Chemical horror

Today UK MPs rejected military action against the Syrian government despite the recent nerve agent attack killing hundreds of civilians. While I think that this was the right decision in the current circumstances, I've heard a lot of objections to military action along the lines of "civilians get killed in larger numbers by bombs, gunfire, napalm and starvation - what's so different about chemical weapons?" Playing Devil's Advocate, here's my answer.

Chemical warfare generally involves saturating a target area with a chemical agent for one of two reasons:

  1. area denial; making it impossible or at least unattractive for opposing forces to occupy a strategically or tactically advantageous position; or
  2. short-term offense; aiming to kill or debilitate concentrated opposing forces in an attractive location.
Modern chemical weapons such as the nerve agent sarin (one of the possible culprits in the recent attack, and one of the weapons likely used at Halabja) are devastatingly effective against any unprotected people in the immediate area; even gas masks aren't effective, since nerve agents can be absorbed through the skin. Full personal protective equipment is required to protect against a nerve agent attack. Modern armies can afford this for their troops - although the equipment makes them less effective and more susceptible to heat-induced illness - but there's no practical way to protect adequately a civilian population. Nerve agent attacks are therefore very much a 1-shot weapon from a military standpoint, advantageous if they can take opposing military forces by surprise, but with very little sustained effect if the forces are warned and well-equipped.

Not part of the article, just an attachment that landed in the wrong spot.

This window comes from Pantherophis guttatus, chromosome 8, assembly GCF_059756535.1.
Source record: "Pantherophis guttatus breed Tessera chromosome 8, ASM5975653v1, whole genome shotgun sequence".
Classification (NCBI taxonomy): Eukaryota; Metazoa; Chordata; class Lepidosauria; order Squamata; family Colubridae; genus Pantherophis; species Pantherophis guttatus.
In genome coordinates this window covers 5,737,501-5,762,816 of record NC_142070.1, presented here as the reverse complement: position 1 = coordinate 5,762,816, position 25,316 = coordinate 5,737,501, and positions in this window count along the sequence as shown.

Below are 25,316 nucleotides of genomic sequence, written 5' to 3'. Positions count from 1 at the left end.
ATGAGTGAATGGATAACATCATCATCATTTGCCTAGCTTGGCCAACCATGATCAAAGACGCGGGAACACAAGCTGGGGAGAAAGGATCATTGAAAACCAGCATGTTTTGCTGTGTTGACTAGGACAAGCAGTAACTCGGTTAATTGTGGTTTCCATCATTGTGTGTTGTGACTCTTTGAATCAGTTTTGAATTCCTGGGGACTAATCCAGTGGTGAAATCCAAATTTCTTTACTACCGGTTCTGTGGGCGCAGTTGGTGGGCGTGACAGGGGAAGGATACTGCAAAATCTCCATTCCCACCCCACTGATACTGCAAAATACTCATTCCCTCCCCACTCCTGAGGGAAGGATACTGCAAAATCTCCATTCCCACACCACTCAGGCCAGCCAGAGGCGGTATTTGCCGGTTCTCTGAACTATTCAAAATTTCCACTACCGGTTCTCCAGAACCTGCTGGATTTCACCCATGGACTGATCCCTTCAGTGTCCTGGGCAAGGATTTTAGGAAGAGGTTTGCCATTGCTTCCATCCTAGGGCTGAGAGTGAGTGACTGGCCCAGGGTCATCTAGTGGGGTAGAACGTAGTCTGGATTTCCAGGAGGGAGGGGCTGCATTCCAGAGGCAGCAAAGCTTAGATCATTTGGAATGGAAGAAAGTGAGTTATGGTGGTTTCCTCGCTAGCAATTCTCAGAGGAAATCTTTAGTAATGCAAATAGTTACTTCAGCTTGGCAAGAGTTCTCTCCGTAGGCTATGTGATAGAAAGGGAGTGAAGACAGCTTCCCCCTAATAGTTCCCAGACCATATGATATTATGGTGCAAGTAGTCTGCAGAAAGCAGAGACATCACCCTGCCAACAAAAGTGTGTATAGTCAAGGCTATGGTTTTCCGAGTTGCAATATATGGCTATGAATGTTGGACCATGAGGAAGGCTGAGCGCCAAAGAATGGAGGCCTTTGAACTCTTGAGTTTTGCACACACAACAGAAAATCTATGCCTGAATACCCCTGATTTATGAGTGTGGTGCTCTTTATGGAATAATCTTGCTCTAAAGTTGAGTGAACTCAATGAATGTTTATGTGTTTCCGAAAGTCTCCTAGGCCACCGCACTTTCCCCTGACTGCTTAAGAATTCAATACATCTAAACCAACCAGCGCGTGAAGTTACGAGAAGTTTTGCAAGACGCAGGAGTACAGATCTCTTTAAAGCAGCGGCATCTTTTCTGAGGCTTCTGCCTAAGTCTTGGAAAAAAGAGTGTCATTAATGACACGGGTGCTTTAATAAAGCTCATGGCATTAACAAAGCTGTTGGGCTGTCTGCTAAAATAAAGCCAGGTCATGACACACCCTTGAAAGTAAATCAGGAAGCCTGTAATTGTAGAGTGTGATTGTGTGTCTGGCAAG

If an attacker has free use of chemical weapons, and little fear of reprisal, their best tactic is therefore to saturate target areas with nerve agents. As well as nailing any poorly-prepared opposition soldiers, this will force the properly-equipped military to button up in protective gear and be less efficient in communication, manoeuvre and combat. It's not a decisive win, but certainly an advantageous tactic. The side effect of this saturation, however, will be devastating to any civilian position both in the location and downwind. Lacking effective protective gear, casualties in any populated area will be horrendous - and completely irrelevant in military terms.

The international opprobrium in use of chemical weapons is therefore (unusually) for a good reason. It aims to make chemical weapon use, which is normally not a terribly efficient military method but disproportionately devastating in civilian casualties, a much higher cost for offensive forces than conventional weapons. The cost of conventional artillery and airstrikes is roughly proportional to the number of weapons used, and hence incentivises the attacker to target military forces as accurately as possible. Chemical weapons have no such incentive, and so there is a natural incentive to saturate the target area (maximising deterioration of effectiveness of the opposition) which has the side effect of civilian annihilation.

Back to the original question: why is killing a civilian with chemical weapons worse than killing them with a bullet? It's because unfettered chemical weapons use will devastate a civilian population in short order. We have forgotten this because the threat of nuclear retaliation has kept chemical weapon usage to relatively low volumes in the past 95 years. If we want to see many more thousands of chemical weapons deaths, we should treat chemical weapon usage like artillery usage.

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